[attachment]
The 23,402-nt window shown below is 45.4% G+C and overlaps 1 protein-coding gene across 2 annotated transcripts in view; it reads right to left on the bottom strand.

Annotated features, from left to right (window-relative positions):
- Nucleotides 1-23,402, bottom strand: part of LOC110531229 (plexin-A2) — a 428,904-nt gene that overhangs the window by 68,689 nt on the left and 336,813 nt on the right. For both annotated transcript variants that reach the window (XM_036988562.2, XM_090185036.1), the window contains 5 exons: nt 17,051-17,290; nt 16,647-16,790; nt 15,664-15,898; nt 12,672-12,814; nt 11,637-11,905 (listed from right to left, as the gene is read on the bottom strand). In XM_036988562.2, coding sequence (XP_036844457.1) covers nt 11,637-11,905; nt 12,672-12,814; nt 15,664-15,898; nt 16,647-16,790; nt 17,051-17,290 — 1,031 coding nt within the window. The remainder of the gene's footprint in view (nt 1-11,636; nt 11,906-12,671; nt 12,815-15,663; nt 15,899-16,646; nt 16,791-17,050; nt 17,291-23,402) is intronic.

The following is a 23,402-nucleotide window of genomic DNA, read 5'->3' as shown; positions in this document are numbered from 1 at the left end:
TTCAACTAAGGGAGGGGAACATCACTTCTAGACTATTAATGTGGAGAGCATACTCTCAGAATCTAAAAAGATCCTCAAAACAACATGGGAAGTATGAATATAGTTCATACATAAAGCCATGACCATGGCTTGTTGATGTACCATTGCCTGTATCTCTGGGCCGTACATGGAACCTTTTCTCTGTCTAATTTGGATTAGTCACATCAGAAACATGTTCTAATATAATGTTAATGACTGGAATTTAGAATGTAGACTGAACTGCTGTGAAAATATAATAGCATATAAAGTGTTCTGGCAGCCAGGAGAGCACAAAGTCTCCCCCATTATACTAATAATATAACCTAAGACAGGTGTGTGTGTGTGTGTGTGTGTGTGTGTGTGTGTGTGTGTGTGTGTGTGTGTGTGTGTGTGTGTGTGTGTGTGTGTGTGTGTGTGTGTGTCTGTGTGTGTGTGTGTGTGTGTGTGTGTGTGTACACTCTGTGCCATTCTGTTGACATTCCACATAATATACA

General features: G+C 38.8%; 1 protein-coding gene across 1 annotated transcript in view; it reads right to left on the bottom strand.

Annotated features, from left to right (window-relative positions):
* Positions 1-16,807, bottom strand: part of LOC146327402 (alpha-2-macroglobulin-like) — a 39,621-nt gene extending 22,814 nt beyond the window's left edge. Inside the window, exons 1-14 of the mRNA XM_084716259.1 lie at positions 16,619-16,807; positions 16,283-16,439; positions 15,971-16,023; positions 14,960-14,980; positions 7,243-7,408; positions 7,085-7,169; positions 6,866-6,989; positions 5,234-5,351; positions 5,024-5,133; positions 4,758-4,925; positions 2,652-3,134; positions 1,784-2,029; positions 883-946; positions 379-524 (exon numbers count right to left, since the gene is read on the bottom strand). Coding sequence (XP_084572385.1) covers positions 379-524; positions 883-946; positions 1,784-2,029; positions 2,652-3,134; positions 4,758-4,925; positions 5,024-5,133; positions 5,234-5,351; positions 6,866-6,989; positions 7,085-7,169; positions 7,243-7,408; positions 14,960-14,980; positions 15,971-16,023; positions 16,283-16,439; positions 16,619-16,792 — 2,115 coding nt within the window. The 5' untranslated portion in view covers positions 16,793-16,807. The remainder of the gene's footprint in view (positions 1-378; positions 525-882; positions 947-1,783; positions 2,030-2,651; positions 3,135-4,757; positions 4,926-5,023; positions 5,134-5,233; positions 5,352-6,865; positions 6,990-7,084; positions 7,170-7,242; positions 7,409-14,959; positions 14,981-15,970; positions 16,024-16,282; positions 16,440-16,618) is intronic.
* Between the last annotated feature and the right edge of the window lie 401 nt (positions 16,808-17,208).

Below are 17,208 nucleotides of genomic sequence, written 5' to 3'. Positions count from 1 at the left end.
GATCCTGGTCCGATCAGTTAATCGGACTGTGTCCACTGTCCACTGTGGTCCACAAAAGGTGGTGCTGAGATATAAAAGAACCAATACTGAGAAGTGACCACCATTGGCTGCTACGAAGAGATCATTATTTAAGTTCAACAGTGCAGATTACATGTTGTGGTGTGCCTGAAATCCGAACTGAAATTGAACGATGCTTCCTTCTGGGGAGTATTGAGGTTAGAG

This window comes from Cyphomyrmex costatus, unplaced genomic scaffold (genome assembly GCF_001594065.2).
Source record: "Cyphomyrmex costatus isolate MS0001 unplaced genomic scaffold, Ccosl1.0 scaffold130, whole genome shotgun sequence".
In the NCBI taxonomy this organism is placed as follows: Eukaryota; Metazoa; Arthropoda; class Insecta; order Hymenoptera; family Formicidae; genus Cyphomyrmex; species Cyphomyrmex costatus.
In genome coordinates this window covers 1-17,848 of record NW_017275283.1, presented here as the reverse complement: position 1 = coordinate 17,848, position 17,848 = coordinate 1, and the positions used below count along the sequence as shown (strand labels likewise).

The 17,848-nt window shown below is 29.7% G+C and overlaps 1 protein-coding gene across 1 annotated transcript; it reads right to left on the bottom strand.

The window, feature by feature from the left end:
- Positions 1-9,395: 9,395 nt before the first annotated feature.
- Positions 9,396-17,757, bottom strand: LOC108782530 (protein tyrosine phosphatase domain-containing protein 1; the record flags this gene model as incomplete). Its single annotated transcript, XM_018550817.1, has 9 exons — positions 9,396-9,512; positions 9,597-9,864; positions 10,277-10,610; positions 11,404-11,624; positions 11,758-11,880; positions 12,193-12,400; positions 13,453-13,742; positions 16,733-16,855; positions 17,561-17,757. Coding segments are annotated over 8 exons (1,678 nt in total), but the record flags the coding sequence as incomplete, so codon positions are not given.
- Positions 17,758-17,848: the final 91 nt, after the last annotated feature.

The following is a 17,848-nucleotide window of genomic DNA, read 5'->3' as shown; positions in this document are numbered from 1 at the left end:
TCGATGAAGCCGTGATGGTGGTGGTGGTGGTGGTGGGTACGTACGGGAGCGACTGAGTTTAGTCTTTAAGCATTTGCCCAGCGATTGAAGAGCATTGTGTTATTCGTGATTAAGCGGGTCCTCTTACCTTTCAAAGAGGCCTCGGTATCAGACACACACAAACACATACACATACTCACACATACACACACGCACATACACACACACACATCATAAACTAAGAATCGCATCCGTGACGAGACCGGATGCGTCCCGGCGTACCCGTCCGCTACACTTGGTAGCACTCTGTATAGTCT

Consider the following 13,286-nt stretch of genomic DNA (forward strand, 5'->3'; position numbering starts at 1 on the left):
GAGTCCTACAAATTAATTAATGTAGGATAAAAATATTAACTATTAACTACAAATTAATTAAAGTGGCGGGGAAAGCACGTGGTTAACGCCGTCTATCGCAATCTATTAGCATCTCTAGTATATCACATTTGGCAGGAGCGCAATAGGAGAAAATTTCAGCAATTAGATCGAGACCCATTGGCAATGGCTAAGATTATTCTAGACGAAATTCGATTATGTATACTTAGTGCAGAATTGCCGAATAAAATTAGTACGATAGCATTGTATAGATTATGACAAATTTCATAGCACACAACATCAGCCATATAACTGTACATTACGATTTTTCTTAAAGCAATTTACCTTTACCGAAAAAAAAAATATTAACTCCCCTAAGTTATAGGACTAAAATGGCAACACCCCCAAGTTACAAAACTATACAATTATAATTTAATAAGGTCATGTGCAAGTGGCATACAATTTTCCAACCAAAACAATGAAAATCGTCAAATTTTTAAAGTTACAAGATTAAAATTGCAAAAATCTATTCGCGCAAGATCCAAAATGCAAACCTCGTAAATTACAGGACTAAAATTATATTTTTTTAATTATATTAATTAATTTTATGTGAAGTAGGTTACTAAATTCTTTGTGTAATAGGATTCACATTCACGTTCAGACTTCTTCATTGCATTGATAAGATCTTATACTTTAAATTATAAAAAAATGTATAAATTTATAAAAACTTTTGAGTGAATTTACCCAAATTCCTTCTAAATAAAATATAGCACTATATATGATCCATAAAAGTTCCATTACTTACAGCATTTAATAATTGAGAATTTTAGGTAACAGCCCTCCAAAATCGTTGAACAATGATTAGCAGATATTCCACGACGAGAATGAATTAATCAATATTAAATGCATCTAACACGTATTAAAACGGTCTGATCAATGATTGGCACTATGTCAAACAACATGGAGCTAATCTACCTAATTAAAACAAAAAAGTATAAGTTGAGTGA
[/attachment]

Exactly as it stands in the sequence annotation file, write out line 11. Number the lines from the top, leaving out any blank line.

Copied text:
GATCCTGGTCCGATCAGTTAATCGGACTGTGTCCACTGTCCACTGTGGTCCACAAAAGGTGGTGCTGAGATATAAAAGAACCAATACTGAGAAGTGACCACCATTGGCTGCTACGAAGAGATCATTATTTAAGTTCAACAGTGCAGATTACATGTTGTGGTGTGCCTGAAATCCGAACTGAAATTGAACGATGCTTCCTTCTGGGGAGTATTGAGGTTAGAG